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Congo massacre survivors seek leave to appeal case at Supreme Court

If human rights groups and survivors of a massacre in the Democratic Republic of Congo have their way, the Supreme Court of Canada will grant them a day in court to consider claims that the Canadian mining firm Anvil Mining provided logistical support to Congolese troops who massacred over 100 unarmed civilians in Katanga province in 2004.

On March 26 the Canadian Association Against Impunity (CAAI), a coalition of human rights groups, filed court papers seeking leave to appeal a January decision by a Quebec court at the Supreme Court of Canada. The decision the activists and massacre survivors would like to see the Supreme Court reverse held that Canadian courts had no jurisdiction in the matter, which has already been considered by courts in the DRC and in Australia, where Anvil Mining also conducts business.

In November 2010 families of the Congolese victims, through the CAAI, filed a class action against Anvil Mining, accusing the company of providing logistical support to the Congolese army who raped, murdered and brutalized the people of the town of Kilwa in the DRC. According to the United Nations, an estimated 100 civilians died as a direct result of the military action, including some who were executed and thrown in mass graves. Anvil Mining provided logistical support, but claims it was requisitioned by the authorities and denies any wrongdoing.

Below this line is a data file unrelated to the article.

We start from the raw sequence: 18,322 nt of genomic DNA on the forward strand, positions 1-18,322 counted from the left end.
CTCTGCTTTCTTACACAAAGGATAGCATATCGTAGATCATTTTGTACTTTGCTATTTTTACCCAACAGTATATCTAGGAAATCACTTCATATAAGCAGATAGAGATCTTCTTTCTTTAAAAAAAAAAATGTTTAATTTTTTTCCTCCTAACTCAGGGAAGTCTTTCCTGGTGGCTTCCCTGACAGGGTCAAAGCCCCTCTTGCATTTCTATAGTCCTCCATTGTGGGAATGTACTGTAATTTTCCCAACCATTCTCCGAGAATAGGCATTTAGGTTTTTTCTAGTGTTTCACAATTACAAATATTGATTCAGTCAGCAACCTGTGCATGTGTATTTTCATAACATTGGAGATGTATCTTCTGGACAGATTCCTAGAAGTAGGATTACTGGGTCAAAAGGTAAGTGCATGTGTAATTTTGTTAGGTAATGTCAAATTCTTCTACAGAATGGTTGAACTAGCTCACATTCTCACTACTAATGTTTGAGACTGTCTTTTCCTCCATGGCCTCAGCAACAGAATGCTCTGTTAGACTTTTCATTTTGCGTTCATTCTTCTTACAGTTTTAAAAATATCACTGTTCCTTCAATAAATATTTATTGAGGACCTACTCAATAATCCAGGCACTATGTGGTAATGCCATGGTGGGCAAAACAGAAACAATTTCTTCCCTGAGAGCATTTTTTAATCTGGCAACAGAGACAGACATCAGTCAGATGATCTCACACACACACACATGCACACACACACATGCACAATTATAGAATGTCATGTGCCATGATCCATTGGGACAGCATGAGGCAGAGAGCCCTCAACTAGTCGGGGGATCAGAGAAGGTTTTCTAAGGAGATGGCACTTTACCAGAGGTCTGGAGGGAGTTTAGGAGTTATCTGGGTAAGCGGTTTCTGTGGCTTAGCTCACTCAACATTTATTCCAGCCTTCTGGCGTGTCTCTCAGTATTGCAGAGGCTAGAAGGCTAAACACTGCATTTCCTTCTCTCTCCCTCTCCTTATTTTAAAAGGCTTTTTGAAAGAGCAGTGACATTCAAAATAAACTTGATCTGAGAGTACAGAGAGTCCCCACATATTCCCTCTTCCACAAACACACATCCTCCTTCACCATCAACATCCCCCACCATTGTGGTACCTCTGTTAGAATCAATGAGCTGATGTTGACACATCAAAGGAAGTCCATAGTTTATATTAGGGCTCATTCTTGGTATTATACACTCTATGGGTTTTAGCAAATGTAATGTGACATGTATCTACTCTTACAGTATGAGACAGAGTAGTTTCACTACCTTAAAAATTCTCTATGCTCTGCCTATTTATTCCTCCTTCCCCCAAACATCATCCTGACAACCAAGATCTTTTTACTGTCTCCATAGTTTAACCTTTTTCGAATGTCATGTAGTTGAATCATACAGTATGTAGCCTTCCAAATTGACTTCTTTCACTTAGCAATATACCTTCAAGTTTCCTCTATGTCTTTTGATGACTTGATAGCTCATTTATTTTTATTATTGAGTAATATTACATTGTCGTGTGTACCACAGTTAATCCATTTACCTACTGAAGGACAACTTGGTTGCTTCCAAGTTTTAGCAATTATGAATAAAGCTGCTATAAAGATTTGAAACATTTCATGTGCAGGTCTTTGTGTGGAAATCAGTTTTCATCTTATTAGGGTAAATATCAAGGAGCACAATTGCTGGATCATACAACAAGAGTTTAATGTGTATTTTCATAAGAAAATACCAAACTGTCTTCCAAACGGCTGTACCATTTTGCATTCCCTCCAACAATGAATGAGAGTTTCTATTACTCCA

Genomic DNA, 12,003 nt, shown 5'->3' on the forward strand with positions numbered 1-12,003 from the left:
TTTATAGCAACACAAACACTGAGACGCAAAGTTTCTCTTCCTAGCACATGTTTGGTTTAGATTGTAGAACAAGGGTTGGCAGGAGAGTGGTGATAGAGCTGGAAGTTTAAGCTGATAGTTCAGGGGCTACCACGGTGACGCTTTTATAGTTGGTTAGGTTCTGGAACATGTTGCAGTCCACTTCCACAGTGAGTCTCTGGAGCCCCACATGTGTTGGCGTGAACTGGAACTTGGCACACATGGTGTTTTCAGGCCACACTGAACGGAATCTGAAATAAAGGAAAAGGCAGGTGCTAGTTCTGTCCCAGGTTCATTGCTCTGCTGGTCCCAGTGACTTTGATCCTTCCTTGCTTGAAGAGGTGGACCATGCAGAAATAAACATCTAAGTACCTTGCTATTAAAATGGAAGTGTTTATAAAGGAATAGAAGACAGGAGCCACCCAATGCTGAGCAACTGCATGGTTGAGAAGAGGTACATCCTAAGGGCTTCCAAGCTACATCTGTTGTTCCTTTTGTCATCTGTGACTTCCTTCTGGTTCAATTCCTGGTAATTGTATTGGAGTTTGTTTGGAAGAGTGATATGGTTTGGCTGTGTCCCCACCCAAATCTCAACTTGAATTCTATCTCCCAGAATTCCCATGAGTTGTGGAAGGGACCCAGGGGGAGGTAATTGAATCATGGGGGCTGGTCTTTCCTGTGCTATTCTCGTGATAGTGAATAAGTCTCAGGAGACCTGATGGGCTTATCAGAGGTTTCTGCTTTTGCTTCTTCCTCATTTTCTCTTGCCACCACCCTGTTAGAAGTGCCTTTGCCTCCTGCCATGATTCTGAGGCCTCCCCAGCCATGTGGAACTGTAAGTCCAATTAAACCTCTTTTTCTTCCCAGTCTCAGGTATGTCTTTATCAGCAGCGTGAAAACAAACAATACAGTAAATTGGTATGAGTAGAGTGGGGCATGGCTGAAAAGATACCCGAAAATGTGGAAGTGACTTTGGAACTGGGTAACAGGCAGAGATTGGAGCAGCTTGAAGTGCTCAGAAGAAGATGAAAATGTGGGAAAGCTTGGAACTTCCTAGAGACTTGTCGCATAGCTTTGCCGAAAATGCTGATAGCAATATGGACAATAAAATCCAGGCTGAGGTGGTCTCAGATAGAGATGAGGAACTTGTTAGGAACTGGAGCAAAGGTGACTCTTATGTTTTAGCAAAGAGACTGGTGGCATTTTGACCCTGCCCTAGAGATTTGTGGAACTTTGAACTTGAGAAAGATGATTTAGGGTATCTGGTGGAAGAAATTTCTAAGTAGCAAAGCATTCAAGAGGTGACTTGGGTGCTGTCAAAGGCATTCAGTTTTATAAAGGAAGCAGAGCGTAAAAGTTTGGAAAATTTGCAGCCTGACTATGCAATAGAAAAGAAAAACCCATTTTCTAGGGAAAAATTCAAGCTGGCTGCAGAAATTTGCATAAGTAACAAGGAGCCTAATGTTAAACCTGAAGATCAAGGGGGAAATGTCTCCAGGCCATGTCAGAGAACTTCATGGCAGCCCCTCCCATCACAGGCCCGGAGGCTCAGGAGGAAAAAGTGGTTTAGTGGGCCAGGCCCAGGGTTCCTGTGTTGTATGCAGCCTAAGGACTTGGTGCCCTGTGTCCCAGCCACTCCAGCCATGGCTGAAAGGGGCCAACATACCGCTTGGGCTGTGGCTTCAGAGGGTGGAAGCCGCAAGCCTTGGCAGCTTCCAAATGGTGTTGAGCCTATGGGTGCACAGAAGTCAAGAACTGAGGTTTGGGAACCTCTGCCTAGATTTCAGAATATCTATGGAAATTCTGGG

In January this year, the Quebec Court of Appeal overturned an earlier decision of the Quebec Superior Court that found that Quebec had jurisdiction to hear the case, and that the victims would fail to get justice elsewhere -- either in the Democratic Republic of Congo or in Australia, where Anvil Mining previously had its head office.

Anvil, recently acquired by Minmetals Resources Ltd., has consistently denied any culpability in the 2004 massacre.

"All our attempts to seek justice have been fruitless," said Adèle Mwayuma (whose two sons were executed during the massacre) in a release circulated by the CAAI. "Canada is my only hope for holding someone responsible for the murder of my children."

"We truly believe that Canada is our last resort and are asking the Supreme Court to give us the opportunity to challenge the Quebec Court of Appeal's disregard of the abundant evidence proving that access to justice in other countries has proved impossible," said CAAI president Patricia Feeney.

"My father has not lived to see justice delivered," said Dickay Kunda (whose father, a policeman, was badly beaten and tortured while in military custody), in the same CAAI release previously quoted. His 22-year-old sister Dorcas also died after being raped by soldiers. "But after more than seven years, we now look to the Supreme Court of Canada for justice," he added.

In November 2010, Matt Eisenbrandt, legal coordinator of the Canadian Centre for International Justice, one of the NGOs associated with the class action filing, told The Tyee "this case is now in Canada because Anvil is a Canadian company, and must be held accountable for any role it played in what were clear and egregious violations of human rights."

Tom Sandborn covers labour and health policy beats for the Tyee. He welcomes your feedback and story tips at tos@infinet.net.


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